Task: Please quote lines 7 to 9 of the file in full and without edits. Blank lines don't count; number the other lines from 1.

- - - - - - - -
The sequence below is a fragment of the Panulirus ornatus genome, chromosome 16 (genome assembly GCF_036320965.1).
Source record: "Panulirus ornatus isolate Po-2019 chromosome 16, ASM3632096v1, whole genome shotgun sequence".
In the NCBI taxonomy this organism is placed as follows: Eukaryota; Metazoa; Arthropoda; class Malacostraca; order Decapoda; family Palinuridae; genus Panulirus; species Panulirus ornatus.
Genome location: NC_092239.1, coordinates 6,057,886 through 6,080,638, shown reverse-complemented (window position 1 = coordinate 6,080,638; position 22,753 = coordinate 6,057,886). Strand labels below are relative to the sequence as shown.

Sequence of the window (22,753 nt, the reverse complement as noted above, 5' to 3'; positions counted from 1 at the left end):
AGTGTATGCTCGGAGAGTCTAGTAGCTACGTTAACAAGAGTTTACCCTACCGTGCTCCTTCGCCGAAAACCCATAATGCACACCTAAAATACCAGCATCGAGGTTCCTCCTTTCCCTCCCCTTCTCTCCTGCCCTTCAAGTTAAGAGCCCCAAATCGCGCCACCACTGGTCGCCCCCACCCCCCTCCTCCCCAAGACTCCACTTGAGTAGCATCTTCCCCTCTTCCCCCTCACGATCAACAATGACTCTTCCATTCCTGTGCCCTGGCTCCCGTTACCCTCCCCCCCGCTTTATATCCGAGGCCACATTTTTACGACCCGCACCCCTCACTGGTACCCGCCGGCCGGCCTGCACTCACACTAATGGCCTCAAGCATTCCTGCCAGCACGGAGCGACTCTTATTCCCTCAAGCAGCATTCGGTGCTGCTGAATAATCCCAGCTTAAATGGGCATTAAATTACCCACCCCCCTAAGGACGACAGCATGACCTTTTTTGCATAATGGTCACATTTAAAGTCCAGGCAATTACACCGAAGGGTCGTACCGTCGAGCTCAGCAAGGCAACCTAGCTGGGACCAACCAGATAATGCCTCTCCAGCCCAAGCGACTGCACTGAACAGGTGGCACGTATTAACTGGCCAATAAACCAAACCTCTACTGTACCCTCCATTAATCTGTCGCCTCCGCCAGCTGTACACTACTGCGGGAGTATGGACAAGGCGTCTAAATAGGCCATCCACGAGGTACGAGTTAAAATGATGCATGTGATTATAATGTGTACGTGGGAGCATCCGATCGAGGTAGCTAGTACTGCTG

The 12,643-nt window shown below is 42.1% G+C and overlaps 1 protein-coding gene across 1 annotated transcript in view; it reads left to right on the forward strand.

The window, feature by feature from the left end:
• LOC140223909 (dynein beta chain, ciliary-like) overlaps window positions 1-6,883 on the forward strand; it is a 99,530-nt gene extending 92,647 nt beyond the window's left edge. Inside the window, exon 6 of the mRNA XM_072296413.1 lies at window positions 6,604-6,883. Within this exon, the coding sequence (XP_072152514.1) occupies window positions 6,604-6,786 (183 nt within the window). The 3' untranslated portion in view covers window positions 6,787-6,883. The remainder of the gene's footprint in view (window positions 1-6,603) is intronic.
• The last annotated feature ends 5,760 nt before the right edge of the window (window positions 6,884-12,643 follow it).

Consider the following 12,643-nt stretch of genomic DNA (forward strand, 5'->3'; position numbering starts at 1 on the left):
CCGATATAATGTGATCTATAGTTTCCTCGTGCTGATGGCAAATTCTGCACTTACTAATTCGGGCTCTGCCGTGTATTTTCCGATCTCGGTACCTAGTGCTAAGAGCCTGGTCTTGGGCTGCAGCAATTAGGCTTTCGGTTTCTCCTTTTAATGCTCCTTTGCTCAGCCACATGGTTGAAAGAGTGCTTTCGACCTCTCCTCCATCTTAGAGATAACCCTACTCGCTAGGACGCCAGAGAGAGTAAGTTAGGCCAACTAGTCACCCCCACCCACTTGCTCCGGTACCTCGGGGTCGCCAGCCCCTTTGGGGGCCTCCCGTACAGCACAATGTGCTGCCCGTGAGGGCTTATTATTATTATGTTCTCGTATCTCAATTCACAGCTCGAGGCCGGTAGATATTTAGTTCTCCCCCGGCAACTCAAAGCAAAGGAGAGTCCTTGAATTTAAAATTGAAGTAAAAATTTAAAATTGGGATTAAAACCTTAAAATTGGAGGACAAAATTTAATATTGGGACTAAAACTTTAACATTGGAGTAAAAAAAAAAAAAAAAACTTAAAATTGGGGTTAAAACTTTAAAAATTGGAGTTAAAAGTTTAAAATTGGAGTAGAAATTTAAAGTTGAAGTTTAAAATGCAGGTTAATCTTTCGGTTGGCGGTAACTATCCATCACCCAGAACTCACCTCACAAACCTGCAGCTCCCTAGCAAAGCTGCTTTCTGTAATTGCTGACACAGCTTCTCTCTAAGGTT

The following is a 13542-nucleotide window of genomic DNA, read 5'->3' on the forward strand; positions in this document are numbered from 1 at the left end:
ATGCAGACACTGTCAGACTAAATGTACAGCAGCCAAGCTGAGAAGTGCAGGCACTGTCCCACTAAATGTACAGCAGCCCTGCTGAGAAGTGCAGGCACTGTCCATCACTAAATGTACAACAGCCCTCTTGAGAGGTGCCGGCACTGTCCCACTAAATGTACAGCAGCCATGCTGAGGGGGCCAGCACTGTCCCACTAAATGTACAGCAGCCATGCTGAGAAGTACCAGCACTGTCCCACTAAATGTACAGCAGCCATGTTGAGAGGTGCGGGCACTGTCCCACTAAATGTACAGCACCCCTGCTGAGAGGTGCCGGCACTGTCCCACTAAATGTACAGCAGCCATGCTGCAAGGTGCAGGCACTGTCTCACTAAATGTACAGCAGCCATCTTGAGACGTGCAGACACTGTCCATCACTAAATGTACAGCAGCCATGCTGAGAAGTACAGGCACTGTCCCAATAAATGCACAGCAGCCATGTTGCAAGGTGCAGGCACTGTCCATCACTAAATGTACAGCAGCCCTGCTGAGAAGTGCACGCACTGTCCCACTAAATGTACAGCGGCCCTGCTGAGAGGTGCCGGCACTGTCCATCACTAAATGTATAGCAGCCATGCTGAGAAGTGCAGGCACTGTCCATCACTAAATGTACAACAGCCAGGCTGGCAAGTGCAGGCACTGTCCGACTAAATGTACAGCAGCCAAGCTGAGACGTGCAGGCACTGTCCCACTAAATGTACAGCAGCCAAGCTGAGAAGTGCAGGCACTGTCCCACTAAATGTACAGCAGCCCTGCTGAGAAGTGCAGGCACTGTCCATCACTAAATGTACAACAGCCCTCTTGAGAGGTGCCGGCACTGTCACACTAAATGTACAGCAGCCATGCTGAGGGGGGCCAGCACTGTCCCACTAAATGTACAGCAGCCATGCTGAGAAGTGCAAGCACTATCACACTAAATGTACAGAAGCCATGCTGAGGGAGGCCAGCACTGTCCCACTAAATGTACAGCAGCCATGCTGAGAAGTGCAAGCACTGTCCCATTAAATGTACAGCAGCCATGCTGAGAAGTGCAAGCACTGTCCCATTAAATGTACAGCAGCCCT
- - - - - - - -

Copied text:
The 12,643-nt window shown below is 42.1% G+C and overlaps 1 protein-coding gene across 1 annotated transcript in view; it reads left to right on the forward strand.

The window, feature by feature from the left end:
• LOC140223909 (dynein beta chain, ciliary-like) overlaps window positions 1-6,883 on the forward strand; it is a 99,530-nt gene extending 92,647 nt beyond the window's left edge. Inside the window, exon 6 of the mRNA XM_072296413.1 lies at window positions 6,604-6,883. Within this exon, the coding sequence (XP_072152514.1) occupies window positions 6,604-6,786 (183 nt within the window). The 3' untranslated portion in view covers window positions 6,787-6,883. The remainder of the gene's footprint in view (window positions 1-6,603) is intronic.